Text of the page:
The untapped potential of India’s nascent e-commerce market is fast gaining momentum, as the country outlines a new draft policy aimed at protecting domestic e-commerce players while further restricting the operations of foreign companies within the country.
The idea is to monetize the country’s data for its own development.
This new draft seems to be following the footsteps of China where local tech giants like Baidu, Alibaba and Tencent are being nurtured with foreign tech companies having restricted operational mobility within the country.
To create a similar market for the India e-commerce sector, the 41 page draft encourages setting up of data centers and server farms within the country, a move that will not only create more local jobs but also push foreign e-commerce companies for full compliance with the newly drafted regulations. For example, foreign e-commerce players would now have to become registered business entities in India to be able to sell in the country.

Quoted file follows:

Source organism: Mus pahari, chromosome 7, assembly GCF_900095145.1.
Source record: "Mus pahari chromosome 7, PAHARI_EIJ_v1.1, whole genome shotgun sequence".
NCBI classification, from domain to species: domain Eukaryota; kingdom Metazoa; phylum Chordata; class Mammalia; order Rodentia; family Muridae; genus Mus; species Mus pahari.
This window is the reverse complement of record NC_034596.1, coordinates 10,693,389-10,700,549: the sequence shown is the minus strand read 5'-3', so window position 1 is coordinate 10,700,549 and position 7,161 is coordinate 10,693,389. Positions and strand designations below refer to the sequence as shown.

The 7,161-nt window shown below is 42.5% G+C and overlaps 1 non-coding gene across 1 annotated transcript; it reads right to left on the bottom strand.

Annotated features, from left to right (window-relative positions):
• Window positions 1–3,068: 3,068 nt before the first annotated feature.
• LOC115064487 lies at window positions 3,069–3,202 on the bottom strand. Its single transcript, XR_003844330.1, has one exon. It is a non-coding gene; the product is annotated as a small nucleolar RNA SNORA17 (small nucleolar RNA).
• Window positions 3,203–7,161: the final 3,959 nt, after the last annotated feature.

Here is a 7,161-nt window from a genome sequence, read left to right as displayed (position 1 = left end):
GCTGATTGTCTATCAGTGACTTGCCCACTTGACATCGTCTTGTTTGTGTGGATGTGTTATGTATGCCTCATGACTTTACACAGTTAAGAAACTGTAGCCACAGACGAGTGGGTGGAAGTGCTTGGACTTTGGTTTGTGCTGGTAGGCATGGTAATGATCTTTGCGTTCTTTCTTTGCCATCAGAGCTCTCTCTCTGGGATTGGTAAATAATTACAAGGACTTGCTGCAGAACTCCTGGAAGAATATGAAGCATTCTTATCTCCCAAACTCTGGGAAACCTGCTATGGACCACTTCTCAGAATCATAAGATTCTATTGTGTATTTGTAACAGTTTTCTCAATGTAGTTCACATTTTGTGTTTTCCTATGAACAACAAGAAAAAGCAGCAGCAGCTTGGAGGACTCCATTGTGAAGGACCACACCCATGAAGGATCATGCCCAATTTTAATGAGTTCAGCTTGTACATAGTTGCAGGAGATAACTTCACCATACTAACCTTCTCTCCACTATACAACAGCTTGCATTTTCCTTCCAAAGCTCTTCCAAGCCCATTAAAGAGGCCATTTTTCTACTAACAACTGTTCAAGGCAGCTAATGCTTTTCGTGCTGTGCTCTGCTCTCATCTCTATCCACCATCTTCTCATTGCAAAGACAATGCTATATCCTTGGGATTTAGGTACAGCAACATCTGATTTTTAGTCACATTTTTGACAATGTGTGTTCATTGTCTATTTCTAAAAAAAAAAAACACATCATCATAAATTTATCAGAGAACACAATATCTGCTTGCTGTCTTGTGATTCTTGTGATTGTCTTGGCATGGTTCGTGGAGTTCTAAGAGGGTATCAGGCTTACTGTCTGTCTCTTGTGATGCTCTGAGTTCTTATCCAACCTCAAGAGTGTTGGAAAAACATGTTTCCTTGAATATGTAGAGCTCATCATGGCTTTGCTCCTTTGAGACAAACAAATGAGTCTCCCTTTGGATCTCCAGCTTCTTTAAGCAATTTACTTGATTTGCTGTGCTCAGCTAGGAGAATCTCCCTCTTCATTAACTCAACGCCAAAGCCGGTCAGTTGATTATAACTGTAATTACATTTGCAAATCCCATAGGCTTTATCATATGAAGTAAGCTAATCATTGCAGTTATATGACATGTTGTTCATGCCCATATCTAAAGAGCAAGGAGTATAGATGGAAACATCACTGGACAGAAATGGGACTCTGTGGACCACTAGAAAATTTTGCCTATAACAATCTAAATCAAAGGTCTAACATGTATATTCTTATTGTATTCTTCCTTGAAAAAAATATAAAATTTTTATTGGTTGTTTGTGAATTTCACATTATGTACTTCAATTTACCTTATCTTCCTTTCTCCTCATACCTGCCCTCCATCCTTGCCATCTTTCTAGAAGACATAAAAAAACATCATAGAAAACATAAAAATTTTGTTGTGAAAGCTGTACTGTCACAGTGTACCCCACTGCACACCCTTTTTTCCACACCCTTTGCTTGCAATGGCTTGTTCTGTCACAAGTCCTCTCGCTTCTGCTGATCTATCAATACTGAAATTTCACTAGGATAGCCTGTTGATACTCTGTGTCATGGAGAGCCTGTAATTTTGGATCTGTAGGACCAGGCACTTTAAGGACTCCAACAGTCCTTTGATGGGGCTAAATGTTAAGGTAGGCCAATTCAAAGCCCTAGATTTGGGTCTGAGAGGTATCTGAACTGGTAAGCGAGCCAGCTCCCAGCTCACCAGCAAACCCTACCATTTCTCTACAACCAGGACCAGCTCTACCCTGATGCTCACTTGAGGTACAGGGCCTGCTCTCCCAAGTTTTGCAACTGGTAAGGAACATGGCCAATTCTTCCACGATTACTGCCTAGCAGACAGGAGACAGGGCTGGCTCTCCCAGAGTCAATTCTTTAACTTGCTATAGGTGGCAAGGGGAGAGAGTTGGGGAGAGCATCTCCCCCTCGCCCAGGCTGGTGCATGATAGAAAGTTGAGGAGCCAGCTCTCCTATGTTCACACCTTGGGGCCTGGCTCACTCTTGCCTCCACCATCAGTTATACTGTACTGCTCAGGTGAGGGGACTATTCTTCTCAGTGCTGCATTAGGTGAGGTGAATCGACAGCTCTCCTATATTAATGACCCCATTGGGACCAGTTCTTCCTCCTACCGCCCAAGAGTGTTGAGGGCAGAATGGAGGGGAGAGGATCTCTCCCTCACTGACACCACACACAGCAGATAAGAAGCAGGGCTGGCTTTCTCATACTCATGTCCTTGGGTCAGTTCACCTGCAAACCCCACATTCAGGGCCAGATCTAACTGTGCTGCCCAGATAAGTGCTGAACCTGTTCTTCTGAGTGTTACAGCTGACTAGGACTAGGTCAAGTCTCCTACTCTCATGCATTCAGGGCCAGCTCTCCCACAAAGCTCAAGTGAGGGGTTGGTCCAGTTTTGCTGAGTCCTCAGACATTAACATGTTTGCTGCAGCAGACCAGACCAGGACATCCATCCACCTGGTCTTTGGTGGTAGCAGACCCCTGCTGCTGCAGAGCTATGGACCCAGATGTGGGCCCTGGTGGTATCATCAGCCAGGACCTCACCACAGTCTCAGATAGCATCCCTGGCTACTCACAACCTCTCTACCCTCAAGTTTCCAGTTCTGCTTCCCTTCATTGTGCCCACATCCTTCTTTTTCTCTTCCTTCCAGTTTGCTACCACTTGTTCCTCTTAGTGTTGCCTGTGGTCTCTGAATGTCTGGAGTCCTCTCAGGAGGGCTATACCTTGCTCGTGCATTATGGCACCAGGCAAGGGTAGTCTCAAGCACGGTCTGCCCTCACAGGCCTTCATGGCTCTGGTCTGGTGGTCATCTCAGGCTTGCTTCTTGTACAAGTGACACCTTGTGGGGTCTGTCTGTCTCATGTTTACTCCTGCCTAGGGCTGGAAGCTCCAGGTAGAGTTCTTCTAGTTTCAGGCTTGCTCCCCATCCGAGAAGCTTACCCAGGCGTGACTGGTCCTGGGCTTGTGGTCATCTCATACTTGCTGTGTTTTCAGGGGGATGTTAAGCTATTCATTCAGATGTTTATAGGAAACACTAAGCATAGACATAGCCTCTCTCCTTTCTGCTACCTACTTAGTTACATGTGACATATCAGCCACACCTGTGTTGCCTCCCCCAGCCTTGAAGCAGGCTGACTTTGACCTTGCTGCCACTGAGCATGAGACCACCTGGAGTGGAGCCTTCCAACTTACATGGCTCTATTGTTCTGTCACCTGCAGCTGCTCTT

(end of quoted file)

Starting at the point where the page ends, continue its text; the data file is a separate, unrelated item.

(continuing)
This move to boost local e-commerce market is timely as this sector is predicted to reach $200 billion by 2026 mostly due to rising incomes as well as the rising use of internet, especially with the growing penetration of smartphones. This makes the country a target for global tech giants like Amazon (AMZN) and Walmart (WMT) to gather and analyze demographic data on online behavior and spending habits. The draft mentions that unless policymakers make use of these locally generated data, Indian e-commerce will not be able to create value-added digital products. Instead, it will have to continue outsourcing them into foreign hands.
The draft has been supported by some of the richest names of the country, for example Mukesh Ambani, the chairman and managing director of Reliance Industries.